By Steve Scherer
ROME (Reuters) - A letter bomb blamed on anarchists injured the chief of a state tax collection agency in Rome on Friday, two days after a similar device addressed to a top banker was intercepted in Germany.
The bomb exploded at the headquarters of Equitalia, which collects overdue taxes and fines, police said. Italian news agency AGI said the agency's director-general, Marco Cuccagna, had lost part of one finger, but his life was not in danger.
Rome police chief Francesco Tagliente told reporters the bomb could have arrived at the offices as early as Tuesday.
"As of now, we have received nothing from anyone claiming responsibility, but we do not rule out that an analysis of the explosive could lead us to those responsible," he added.
Judicial sources said investigators believed the attack was linked to a letter bomb sent to Josef Ackermann, chief executive of Deutsche Bank, which was intercepted in Germany on Wednesday before it reached its target.
The investigators also believe the Rome attack was carried out by the same anarchist group responsible for two parcel bomb attacks against the Swiss and Chilean embassies in Italy just before Christmas last year, which injured two people.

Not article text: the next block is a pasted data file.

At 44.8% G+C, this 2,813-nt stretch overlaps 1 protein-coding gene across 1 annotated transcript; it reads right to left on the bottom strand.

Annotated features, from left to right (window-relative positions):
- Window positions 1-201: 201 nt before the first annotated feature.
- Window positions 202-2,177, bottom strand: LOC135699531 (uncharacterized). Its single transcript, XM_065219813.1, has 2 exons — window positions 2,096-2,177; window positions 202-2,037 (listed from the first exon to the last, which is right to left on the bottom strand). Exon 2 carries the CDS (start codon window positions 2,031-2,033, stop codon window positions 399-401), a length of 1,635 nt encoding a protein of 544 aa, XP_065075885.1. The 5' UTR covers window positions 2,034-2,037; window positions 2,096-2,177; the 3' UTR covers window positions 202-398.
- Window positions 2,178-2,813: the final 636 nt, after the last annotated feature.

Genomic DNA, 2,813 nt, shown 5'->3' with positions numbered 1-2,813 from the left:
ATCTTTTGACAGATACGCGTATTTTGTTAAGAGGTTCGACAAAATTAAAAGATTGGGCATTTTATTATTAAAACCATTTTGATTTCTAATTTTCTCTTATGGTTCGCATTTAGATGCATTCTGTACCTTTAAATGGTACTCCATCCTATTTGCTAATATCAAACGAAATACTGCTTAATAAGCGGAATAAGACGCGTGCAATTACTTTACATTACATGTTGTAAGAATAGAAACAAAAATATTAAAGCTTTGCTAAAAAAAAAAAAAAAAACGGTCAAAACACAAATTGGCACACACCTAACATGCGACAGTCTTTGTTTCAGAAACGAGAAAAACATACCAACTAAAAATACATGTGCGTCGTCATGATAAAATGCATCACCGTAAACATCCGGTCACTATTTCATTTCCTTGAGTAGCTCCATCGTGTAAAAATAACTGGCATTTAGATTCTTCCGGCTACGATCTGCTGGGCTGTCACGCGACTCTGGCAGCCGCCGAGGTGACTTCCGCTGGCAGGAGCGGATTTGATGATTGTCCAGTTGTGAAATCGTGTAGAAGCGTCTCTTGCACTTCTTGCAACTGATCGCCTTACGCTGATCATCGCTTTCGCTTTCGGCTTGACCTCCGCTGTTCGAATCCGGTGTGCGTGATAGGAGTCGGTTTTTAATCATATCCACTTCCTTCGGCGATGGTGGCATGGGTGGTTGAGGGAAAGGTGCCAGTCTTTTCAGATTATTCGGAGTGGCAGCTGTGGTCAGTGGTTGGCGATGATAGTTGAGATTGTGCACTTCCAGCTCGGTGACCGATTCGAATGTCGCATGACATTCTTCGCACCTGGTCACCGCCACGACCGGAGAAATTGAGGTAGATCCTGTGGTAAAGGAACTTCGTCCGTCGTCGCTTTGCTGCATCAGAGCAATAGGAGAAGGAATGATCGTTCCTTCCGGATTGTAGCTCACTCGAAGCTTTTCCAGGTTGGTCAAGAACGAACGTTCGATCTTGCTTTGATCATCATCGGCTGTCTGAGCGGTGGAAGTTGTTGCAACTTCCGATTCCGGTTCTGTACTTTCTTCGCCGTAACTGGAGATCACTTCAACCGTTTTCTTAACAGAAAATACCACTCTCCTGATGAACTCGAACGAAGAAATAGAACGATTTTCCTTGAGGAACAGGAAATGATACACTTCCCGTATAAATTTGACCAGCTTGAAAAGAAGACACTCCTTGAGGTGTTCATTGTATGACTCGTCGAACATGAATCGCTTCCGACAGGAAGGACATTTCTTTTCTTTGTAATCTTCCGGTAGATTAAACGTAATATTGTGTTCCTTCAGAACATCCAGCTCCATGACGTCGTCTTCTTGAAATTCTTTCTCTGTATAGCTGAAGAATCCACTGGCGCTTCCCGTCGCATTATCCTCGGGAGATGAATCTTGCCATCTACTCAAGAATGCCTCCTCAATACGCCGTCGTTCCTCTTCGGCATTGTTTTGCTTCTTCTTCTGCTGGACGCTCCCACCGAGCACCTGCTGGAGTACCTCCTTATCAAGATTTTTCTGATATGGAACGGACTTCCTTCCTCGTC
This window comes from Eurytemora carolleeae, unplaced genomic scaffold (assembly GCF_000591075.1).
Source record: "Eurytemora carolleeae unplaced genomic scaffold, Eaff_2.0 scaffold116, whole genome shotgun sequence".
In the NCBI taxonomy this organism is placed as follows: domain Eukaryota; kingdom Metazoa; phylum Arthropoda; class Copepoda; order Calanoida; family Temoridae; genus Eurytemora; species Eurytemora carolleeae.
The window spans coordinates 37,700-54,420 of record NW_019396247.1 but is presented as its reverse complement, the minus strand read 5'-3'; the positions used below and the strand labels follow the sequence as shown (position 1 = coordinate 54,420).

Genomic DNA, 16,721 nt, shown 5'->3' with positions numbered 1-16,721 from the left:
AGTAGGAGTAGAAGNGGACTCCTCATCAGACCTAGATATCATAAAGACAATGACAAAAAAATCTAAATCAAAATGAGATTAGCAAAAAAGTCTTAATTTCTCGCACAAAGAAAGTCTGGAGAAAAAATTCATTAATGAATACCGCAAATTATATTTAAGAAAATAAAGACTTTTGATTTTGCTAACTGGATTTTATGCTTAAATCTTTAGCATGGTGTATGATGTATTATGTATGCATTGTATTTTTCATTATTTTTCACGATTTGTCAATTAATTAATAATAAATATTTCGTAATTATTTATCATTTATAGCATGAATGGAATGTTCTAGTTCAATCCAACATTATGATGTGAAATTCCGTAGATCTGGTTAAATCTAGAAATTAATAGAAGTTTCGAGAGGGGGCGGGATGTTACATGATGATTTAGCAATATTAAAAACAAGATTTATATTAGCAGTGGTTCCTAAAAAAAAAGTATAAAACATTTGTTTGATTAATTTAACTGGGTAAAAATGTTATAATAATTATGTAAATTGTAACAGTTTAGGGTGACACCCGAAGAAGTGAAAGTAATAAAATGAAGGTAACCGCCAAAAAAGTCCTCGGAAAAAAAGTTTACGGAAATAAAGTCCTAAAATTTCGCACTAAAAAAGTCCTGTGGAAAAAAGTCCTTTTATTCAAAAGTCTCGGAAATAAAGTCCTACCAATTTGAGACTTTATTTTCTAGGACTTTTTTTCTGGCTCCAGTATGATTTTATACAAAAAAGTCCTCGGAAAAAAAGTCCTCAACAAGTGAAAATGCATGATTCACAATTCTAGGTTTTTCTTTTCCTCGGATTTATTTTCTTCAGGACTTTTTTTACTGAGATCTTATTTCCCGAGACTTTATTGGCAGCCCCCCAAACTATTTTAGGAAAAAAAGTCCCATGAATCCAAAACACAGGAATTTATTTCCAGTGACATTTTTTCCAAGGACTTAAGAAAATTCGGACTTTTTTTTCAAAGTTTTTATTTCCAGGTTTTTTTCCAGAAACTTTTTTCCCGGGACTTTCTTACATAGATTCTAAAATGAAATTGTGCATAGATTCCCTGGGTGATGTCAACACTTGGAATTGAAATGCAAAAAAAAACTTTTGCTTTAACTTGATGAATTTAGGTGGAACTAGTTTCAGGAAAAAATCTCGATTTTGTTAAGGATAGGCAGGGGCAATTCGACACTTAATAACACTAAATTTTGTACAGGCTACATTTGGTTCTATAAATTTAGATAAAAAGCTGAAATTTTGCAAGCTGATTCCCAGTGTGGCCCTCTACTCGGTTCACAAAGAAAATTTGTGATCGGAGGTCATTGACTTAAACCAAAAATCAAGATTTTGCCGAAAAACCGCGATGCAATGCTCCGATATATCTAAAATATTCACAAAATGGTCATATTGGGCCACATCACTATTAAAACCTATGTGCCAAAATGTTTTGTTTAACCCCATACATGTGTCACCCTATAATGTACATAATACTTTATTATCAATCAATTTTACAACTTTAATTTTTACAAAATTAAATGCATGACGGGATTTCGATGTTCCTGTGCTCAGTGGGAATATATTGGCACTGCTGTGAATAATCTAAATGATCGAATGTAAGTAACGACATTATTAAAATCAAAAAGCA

German police said the bomb sent to Ackermann was accompanied by a letter in Italian signed by a group called the Informal Anarchist Federation, which claimed responsibility for the bombs in Rome last year as well as a device that injured two people in the offices of a Swiss nuclear lobby group in March.
The letter to the Deutsche Bank chief spoke of "three explosions against banks, bankers, fleas and bloodsuckers," police said.
Cuccagna was injured while doing his "duty" providing "an essential public function for the functioning of the state" Prime Minister Mario Monti said in statement of sympathy.
(Reporting By Roberto Landucci and Antonio Denti, editing by Barry Moody)